Smoking, Obesity Double Trouble for Teens
Secondhand smoke is nearly as unhealthy as puffing on cigarettes, study finds
MONDAY, Aug. 1, 2005 (HealthDay News) -- Obesity and tobacco smoke are a dangerous cardiac combination for America's teens, a new study finds, and the danger is nearly as great if the smoke arrives secondhand rather than puffed directly.
"A lot of public attention has turned from tobacco to obesity," said lead researcher Dr. Michael Weitzman, a professor of medicine at the University of Rochester School of Medicine and Dentistry. "There has never been substantial enough attention paid to the dangers of secondhand smoke to children."
Reporting in the Aug. 2 issue of Circulation, Weitzman's team looked at data on nearly 2,300 adolescents, aged 12 to 17, and found those who were overweight and had been exposed to tobacco smoke were most likely to have the metabolic syndrome, a constellation of factors such as high blood pressure, high blood cholesterol and high blood sugar that increases the risk of heart attack, stroke and other cardiovascular problems.
The new report "is the first study in any age group to show an association between secondhand smoke exposure and the metabolic syndrome," Weitzman said. "It uses a biological measure of exposure to secondhand smoke."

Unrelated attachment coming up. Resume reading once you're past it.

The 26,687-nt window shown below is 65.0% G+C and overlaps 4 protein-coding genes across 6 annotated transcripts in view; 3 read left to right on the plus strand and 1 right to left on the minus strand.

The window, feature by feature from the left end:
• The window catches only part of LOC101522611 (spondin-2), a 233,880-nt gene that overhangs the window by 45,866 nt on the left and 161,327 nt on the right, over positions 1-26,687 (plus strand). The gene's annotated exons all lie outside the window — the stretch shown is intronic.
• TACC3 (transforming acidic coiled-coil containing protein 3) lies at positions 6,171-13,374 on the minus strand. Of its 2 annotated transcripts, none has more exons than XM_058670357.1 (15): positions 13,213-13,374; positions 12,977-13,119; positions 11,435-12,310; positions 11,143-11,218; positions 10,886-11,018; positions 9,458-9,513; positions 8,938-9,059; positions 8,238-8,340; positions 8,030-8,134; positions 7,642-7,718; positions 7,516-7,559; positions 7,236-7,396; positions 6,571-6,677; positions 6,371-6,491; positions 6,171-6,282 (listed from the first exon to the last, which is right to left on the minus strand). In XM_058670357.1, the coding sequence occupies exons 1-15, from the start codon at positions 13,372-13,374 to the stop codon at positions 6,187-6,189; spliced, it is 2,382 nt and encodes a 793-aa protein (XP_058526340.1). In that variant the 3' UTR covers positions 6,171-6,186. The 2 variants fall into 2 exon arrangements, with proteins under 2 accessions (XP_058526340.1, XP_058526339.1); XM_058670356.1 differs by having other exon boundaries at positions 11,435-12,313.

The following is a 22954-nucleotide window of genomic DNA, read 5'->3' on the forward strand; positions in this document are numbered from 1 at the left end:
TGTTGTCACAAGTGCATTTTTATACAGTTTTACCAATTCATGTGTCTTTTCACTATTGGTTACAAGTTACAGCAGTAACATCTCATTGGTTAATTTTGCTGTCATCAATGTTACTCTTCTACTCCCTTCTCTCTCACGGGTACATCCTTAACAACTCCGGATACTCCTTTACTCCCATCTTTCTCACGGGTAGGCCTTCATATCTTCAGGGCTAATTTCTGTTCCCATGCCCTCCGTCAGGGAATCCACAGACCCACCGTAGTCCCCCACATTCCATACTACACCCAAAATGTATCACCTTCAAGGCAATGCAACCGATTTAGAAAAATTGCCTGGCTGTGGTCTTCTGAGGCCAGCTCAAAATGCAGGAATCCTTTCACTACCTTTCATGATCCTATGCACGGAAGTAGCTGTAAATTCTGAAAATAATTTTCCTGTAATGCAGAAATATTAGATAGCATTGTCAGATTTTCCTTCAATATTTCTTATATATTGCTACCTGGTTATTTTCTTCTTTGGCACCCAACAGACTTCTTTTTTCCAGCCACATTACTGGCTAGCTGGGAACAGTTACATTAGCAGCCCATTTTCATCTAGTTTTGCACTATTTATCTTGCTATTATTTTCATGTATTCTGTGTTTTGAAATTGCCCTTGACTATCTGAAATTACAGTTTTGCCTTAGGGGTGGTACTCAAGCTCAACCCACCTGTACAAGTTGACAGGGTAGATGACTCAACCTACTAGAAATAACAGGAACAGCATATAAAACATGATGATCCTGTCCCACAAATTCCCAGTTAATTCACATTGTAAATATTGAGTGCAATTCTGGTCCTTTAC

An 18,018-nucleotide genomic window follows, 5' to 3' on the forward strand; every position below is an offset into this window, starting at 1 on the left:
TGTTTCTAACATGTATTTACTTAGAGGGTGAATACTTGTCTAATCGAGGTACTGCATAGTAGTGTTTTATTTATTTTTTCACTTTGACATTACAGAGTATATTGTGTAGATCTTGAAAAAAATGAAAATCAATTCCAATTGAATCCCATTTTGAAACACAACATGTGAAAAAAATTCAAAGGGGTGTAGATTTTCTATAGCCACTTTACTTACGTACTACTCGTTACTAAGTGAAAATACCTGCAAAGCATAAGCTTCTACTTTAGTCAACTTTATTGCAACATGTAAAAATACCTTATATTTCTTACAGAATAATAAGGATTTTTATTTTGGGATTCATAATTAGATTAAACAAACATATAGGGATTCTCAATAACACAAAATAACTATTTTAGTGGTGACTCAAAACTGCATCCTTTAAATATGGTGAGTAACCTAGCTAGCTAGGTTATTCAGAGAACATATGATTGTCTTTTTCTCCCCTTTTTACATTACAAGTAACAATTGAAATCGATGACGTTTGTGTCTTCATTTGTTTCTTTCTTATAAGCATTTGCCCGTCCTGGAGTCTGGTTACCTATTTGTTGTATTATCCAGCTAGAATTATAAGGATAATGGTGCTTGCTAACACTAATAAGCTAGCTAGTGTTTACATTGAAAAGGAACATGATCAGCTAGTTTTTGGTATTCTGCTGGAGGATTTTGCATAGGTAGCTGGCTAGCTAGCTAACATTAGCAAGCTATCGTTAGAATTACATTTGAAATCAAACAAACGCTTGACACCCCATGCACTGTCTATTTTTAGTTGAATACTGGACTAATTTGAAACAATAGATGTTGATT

That marker is the blood level of cotinine, a molecule produced when the liver breaks down nicotine. Only 1.2 percent of those in the study whose cotinine levels indicated no exposure to smoke had the metabolic syndrome, while 8.7 percent of those who smoked had the syndrome and 5.4 percent of those with levels indicating exposure to secondhand smoke did.
An even greater risk was found for teenagers who were overweight or at risk of being overweight and were also exposed to smoke. Only 5.6 percent of the overweight teens who had no smoke exposure had the metabolic syndrome, compared to 23.6 percent of those who smoked and 19.6 percent of those exposed to smoke.
"So being around smokers can increase the risk by fivefold, while active smoking increases the sixfold," Weitzman said. "And the effects occur at low levels of exposure."
Because metabolic syndrome often leads to serious medical problems later in life, "the 30 percent or more of children growing up in households with a smoker are at vastly increased risk for morbidity and mortality," he said. "This is likely to be the first generation in our nation's history that will have a shorter life span than the generation that preceded it."
Some legislative action is needed to prevent children from being exposed to secondhand smoke, Weitzman said. For example, only half the states have regulations restricting smoking in child-care centers, he said.
"But what this says is that if we care about our children's health, especially in the face of the epidemic of obesity, we need to be far more stringent in getting the message out to parents and do all we can to reduce exposure to smoke in all settings." Weitzman said.
The study "adds to the body of evidence demonstrating that secondhand smoke exposure is one of the most serious causes of disease in the United States," said Matthew L. Meyers, president of the Campaign for Tobacco-Free Kids. "It is particularly disturbing because it demonstrates that exposure to smoke as a child could well have long-term heart disease consequences."
The message to parents is clear, Meyers said. "They should just not smoke in front of their kids," he stressed. "They should not smoke in the house at all."
To learn more about the metabolic syndrome, check out the American Heart Association.